Although I have some wonderfully supportive people in my life, there isn’t a day that goes by that I don’t struggle. I wasn’t prepared for the difficulties I would face once I “aged out” of the foster care system. That uncertainty led to a string of bad choices, starting with a marriage at age 22 that in hindsight was doomed before it even began. Like most other little girls, I dreamed of getting married, settling down and raising a family. It didn’t quite work out that way for me.

Today, the marriage is over, but the consequences of my decisions continue to linger. Every day, I am reminded of how one bad decision has impacted my life. But I still consider myself one of the lucky ones. Thanks to my Guardian ad Litem program, I got some much-needed support and guidance from someone who cared about my future and made me care about my future.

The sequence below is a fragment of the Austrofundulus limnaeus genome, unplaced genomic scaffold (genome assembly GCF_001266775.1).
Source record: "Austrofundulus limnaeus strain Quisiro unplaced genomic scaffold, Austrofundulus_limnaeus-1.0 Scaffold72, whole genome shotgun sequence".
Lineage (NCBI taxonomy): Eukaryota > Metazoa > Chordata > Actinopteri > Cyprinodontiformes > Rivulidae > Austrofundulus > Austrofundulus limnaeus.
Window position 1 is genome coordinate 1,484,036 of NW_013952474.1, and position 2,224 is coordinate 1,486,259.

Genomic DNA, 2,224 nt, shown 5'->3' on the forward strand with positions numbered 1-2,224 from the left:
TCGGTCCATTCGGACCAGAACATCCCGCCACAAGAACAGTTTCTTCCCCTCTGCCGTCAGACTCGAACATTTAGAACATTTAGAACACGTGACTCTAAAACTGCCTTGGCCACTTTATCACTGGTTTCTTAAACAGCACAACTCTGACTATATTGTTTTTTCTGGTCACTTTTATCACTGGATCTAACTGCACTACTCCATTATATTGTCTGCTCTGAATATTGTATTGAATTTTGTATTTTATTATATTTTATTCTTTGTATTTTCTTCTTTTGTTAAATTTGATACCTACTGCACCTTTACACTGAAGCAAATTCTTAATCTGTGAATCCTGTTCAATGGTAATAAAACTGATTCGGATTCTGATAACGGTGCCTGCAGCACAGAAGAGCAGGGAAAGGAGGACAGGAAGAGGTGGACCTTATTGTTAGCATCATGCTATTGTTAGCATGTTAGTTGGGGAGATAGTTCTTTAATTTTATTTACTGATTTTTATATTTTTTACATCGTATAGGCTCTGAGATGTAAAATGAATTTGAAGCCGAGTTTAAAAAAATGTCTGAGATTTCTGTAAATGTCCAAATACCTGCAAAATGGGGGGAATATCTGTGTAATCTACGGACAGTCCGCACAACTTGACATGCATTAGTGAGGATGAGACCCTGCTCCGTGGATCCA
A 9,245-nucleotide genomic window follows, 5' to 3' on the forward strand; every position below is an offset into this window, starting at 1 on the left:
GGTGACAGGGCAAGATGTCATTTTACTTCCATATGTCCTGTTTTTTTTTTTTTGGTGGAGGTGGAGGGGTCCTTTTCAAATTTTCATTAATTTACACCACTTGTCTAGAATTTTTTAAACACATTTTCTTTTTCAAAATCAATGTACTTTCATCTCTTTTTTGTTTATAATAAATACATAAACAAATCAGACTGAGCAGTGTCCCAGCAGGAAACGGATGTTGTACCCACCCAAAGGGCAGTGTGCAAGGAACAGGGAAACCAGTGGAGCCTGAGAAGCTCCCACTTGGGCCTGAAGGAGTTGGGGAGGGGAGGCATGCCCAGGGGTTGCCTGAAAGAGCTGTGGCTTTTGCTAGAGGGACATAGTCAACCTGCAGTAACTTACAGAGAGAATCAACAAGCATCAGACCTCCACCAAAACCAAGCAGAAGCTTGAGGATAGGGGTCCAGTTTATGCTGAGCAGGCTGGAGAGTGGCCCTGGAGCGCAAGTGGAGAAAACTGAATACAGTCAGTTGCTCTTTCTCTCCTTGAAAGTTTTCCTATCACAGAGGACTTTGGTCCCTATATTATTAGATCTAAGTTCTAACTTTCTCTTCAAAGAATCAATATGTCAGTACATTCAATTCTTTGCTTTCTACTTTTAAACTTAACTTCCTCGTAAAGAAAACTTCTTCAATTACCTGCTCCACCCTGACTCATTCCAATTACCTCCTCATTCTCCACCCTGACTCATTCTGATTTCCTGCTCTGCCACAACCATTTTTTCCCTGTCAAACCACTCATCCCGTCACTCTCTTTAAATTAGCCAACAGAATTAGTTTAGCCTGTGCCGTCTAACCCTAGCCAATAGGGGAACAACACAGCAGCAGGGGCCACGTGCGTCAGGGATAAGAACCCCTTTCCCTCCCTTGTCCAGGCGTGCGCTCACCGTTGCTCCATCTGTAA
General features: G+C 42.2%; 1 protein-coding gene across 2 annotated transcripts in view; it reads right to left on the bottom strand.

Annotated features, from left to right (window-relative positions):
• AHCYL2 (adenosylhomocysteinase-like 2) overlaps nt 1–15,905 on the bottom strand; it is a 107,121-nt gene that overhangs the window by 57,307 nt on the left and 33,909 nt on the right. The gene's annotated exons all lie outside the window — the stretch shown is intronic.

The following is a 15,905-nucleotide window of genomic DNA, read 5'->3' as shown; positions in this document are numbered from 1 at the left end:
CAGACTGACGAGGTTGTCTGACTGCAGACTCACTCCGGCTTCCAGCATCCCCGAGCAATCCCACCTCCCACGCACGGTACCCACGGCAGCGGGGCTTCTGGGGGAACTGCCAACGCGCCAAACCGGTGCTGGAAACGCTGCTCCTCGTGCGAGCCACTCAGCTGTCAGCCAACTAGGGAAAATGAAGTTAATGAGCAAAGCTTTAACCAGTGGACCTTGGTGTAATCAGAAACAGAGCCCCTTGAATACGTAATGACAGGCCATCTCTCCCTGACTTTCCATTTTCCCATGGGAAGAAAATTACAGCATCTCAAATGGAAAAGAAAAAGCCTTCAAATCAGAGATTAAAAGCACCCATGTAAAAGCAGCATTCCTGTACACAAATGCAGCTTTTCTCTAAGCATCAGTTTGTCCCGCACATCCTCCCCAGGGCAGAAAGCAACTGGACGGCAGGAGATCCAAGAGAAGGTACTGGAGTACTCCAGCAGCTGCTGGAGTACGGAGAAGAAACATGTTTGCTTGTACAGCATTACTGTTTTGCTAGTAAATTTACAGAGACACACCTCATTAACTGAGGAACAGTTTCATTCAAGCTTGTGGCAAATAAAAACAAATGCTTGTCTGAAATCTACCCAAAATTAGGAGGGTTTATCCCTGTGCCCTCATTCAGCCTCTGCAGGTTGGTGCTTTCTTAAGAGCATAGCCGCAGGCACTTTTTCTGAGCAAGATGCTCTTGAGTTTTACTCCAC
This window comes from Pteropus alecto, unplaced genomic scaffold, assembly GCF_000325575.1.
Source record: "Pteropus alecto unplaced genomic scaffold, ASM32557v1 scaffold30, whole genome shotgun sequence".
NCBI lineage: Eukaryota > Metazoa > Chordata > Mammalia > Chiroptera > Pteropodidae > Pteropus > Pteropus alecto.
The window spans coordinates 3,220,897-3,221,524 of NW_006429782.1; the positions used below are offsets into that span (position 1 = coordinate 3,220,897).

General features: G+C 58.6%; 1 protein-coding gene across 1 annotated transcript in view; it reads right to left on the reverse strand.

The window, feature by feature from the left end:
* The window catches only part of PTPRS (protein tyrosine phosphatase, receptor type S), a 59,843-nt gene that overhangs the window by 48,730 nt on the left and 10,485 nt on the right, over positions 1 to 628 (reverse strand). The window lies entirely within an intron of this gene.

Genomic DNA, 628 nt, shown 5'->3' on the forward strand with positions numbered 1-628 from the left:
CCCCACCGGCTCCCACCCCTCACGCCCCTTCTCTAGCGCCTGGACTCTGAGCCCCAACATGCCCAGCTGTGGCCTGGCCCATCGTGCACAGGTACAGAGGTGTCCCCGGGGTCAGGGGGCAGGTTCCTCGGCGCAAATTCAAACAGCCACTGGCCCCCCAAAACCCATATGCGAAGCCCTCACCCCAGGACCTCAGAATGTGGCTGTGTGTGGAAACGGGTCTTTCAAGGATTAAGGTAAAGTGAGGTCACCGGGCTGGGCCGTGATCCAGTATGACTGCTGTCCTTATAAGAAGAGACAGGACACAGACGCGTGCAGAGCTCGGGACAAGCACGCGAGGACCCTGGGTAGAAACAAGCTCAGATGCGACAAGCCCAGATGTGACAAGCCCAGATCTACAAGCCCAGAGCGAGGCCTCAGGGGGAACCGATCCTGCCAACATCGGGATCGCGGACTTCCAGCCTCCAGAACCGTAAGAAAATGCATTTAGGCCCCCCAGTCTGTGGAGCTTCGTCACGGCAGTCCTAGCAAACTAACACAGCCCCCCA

It’s still my dream to get married and become a mother someday. But, it isn’t my only dream. As I focus on life after graduation next year, I plan on completing a year-long residency to help me prepare for a career in pastoral counseling.

My ultimate desire is to work with children growing up in the foster care system. I am a firm believer that everything happens for a reason and by sharing my experiences, perhaps I can help a young person just like me avoid some of the missteps that I have taken.

Through it all, Carmen was and is still there for me. Without her, I don’t know what I would have done. She didn’t always agree with the choices I made, but like any good confidante, she picked me up when I fell down. There was never any judgment – only love and guidance.

Because of Carmen, I know now that one person can make a difference. Because I have someone in my life who cares, I now have a future filled with possibilities and I look forward to what the future holds for me after graduation.